Smokers Die About a Decade Earlier on Average
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Smokers Who Stop Early Gain Years
In a second analysis, researchers determined that people who smoke into middle age lose about a decade of life to the habit, but smokers who stop before the age of 40 regain most of these lost years.
The researchers examined data on about 200,000 men and women over age 25 interviewed between 1997 and 2004, and identified about 16,000 who had died several years later.
They found that:
- Smokers who quit in their mid-30s to mid-40s gained about nine years of life. Those who quit from their mid-40s to mid-50s gained about six. Those who quit later than this, but before age 65, gained about four additional years.
- Smokers between the ages of 25 to 79 were three times as likely to die as non-smokers in the same age group.
- People who never smoke are about twice as likely as smokers to live to age 80.
Researcher Prabhat Jha, MD, of the Center for Global Health Research at Toronto’s St. Michael’s Hospital, says a key message from this study is that it is never too early or too late for smokers to get health benefits from quitting.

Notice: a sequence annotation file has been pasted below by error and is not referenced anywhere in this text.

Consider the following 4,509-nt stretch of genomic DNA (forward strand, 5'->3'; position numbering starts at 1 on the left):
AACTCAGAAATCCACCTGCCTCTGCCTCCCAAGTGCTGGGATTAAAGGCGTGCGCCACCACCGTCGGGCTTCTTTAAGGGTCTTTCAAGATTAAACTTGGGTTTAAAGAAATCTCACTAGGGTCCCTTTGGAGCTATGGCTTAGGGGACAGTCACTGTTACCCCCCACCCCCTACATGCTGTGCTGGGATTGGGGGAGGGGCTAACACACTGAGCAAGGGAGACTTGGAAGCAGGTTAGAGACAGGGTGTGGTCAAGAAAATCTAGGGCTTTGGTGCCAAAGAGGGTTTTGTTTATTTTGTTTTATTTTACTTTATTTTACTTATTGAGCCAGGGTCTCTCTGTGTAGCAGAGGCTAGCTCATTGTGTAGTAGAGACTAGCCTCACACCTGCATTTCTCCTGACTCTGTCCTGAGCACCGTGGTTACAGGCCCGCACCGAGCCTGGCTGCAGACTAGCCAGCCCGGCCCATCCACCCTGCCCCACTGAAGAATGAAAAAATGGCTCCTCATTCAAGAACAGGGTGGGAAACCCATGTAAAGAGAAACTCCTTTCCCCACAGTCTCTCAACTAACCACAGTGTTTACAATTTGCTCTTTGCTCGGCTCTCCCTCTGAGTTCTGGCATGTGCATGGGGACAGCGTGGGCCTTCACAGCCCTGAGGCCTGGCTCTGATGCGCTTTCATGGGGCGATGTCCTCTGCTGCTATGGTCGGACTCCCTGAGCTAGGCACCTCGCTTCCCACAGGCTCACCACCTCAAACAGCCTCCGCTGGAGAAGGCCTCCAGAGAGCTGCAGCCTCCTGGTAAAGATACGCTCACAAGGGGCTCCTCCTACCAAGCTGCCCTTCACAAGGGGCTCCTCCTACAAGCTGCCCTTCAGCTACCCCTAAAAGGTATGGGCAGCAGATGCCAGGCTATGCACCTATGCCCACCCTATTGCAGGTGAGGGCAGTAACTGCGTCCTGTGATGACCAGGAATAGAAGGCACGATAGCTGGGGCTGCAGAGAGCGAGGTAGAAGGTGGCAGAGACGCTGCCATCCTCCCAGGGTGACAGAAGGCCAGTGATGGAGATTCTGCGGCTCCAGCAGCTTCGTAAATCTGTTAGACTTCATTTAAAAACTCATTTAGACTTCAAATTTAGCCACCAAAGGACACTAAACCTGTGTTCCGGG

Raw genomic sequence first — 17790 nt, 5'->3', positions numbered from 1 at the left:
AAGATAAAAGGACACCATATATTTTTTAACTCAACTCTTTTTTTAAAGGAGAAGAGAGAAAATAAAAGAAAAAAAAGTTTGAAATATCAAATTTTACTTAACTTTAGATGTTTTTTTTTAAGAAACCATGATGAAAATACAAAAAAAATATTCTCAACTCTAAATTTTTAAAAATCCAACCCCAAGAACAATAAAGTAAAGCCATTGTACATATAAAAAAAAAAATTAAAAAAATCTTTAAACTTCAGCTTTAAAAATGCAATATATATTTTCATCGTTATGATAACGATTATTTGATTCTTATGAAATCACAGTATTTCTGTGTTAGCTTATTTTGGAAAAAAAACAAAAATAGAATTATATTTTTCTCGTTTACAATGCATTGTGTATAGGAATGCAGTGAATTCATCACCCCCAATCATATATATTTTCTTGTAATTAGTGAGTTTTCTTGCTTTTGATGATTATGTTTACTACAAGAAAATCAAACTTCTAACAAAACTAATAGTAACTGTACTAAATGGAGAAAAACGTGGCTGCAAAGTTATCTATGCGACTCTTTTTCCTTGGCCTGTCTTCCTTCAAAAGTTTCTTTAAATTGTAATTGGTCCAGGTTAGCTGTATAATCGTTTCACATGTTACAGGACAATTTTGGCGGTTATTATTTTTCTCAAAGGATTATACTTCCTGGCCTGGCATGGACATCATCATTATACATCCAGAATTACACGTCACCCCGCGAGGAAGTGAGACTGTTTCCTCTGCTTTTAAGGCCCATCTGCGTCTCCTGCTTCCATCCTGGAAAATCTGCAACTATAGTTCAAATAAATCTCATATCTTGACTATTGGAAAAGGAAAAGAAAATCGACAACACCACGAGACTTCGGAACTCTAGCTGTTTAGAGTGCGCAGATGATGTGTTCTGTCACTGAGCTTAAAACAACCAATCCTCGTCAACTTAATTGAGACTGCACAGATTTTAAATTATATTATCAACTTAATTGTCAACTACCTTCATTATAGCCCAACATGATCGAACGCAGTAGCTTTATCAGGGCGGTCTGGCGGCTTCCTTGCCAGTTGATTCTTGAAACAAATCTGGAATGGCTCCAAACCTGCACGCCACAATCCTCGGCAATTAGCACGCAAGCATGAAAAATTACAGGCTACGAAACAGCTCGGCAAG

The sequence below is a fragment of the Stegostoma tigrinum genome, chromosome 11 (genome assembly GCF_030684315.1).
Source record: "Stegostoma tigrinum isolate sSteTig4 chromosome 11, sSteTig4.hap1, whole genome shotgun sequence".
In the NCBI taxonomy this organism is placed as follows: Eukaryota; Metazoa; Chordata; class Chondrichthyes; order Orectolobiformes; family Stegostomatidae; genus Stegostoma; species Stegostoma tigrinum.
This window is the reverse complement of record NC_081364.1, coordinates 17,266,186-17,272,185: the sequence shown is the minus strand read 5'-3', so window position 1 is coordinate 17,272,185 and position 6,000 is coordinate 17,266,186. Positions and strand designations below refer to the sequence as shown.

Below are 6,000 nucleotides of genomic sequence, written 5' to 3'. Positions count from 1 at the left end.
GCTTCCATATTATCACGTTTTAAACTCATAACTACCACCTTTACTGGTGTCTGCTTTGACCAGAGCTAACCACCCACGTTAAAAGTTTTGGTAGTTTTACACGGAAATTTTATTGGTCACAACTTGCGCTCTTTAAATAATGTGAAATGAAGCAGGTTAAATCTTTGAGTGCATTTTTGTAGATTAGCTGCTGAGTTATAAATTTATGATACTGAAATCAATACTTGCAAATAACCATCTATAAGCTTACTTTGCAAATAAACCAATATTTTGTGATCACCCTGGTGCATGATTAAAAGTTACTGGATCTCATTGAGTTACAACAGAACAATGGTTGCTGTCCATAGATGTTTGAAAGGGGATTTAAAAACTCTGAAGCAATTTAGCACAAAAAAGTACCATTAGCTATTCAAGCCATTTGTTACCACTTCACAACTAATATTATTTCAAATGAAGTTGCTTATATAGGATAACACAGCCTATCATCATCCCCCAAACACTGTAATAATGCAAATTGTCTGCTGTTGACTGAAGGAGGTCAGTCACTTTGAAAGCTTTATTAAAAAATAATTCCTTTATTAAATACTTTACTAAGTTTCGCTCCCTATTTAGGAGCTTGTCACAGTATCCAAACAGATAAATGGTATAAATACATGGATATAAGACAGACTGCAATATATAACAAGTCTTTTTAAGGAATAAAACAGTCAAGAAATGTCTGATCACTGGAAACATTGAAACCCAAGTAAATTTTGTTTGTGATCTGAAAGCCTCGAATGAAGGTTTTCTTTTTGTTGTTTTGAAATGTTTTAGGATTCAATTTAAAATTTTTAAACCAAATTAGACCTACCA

“Quitting smoking before age 40, and preferably well before 40, gives back almost all the decade of lost life from continued smoking,” he says. “That’s not to say, however, that it is safe to smoke until you are 40 and then stop.”
"That’s because former smokers continue to have a greater risk of dying than people who never smoked, but the risk is small compared to the huge risk of continuing the habit,” Jha says.
COPD Deaths Rising, ‘Light’ Cigarettes to Blame?
One particularly disturbing new finding involved trends in deaths from chronic obstructive pulmonary disease (COPD) in both men and women who smoked.
COPD deaths continue to rise among smokers at a high rate, and the disease is killing younger smokers in their 50s and 60s, as well as older ones.
Thun says the popularity of so-called “light” and “low-tar” cigarettes, which were marketed as less harmful alternatives to regular cigarettes, may be largely to blame.